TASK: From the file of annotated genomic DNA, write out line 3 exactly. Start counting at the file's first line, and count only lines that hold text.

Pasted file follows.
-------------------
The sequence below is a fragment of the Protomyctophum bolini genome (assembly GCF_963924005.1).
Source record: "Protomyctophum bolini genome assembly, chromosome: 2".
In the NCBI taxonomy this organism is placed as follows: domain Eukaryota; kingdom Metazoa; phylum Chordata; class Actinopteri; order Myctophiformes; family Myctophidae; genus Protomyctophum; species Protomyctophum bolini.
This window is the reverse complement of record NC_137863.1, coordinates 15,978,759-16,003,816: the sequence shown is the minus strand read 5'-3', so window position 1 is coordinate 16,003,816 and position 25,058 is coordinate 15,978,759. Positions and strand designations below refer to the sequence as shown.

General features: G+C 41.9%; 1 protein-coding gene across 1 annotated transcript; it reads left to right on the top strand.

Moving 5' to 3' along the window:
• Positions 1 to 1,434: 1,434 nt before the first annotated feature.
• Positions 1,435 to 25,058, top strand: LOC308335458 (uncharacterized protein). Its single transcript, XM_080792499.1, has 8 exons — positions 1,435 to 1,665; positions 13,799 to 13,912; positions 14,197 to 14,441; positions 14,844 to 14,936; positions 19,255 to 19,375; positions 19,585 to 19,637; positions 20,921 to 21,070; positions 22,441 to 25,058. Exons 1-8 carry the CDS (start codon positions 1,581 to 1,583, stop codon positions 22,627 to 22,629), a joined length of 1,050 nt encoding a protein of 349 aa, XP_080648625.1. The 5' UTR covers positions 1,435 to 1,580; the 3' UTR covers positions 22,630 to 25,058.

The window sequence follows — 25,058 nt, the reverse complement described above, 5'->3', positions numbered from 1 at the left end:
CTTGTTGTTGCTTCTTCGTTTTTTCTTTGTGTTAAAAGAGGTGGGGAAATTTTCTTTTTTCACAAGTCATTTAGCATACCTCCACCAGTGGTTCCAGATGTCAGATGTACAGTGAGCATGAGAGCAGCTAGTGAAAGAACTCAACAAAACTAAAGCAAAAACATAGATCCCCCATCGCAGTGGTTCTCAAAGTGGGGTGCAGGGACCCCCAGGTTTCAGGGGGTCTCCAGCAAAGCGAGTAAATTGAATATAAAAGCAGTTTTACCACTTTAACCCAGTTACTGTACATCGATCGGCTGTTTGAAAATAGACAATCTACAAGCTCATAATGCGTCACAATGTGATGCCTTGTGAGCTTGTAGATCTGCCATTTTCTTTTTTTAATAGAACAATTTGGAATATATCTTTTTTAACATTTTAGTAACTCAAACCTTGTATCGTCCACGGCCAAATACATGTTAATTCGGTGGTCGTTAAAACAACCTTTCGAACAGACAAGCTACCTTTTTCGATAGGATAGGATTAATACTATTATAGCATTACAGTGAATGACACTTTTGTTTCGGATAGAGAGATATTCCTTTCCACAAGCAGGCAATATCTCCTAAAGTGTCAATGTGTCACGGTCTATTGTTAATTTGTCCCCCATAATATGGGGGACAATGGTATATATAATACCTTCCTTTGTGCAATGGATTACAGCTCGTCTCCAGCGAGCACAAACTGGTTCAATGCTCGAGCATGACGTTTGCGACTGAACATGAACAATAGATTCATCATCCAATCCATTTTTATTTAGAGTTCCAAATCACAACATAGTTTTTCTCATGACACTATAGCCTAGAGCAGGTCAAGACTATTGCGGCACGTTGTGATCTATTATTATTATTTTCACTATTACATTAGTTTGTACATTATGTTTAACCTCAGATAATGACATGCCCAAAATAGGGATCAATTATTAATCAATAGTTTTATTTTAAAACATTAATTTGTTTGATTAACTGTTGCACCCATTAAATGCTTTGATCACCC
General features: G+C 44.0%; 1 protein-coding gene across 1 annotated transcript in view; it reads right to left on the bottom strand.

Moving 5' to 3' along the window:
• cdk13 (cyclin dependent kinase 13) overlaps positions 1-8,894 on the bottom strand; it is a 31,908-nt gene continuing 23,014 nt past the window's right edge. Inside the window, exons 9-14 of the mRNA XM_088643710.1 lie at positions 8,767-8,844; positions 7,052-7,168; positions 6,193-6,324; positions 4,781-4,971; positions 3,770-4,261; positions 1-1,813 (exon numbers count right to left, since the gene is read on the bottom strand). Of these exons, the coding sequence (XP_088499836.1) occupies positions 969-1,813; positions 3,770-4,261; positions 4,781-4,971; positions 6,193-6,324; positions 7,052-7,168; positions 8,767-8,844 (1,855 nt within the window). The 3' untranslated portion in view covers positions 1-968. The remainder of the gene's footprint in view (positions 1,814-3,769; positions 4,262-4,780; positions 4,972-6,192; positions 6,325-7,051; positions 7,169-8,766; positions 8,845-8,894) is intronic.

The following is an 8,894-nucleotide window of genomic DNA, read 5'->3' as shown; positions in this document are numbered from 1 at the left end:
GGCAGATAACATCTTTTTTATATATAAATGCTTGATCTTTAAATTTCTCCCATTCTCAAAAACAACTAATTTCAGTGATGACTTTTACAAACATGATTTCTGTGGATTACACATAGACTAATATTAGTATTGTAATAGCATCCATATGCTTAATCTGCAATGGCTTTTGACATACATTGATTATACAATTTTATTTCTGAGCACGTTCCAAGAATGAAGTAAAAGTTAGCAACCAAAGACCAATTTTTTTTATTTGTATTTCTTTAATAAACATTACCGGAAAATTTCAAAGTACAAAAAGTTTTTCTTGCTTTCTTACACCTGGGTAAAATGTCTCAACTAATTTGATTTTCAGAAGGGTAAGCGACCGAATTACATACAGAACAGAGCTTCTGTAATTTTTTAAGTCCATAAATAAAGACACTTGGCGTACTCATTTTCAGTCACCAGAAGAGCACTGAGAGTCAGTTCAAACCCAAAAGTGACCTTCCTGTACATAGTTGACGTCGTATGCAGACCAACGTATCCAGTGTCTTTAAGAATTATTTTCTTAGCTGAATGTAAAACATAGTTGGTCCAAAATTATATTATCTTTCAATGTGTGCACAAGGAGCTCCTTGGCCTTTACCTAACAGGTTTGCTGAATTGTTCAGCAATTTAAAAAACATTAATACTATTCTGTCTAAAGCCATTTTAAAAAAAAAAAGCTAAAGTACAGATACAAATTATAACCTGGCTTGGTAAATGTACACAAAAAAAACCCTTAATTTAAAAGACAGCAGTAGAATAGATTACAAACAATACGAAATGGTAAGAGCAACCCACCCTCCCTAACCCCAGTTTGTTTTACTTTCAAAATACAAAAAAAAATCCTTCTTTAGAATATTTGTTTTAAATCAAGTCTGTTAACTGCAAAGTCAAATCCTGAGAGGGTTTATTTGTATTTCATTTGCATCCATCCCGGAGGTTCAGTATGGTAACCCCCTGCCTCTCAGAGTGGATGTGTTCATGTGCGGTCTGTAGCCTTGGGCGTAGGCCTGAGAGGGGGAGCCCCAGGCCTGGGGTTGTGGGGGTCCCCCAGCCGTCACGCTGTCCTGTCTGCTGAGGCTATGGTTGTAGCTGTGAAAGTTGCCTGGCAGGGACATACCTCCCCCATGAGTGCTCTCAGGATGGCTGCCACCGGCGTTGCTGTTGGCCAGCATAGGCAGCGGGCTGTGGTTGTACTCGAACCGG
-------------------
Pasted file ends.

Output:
In the NCBI taxonomy this organism is placed as follows: domain Eukaryota; kingdom Metazoa; phylum Chordata; class Actinopteri; order Myctophiformes; family Myctophidae; genus Protomyctophum; species Protomyctophum bolini.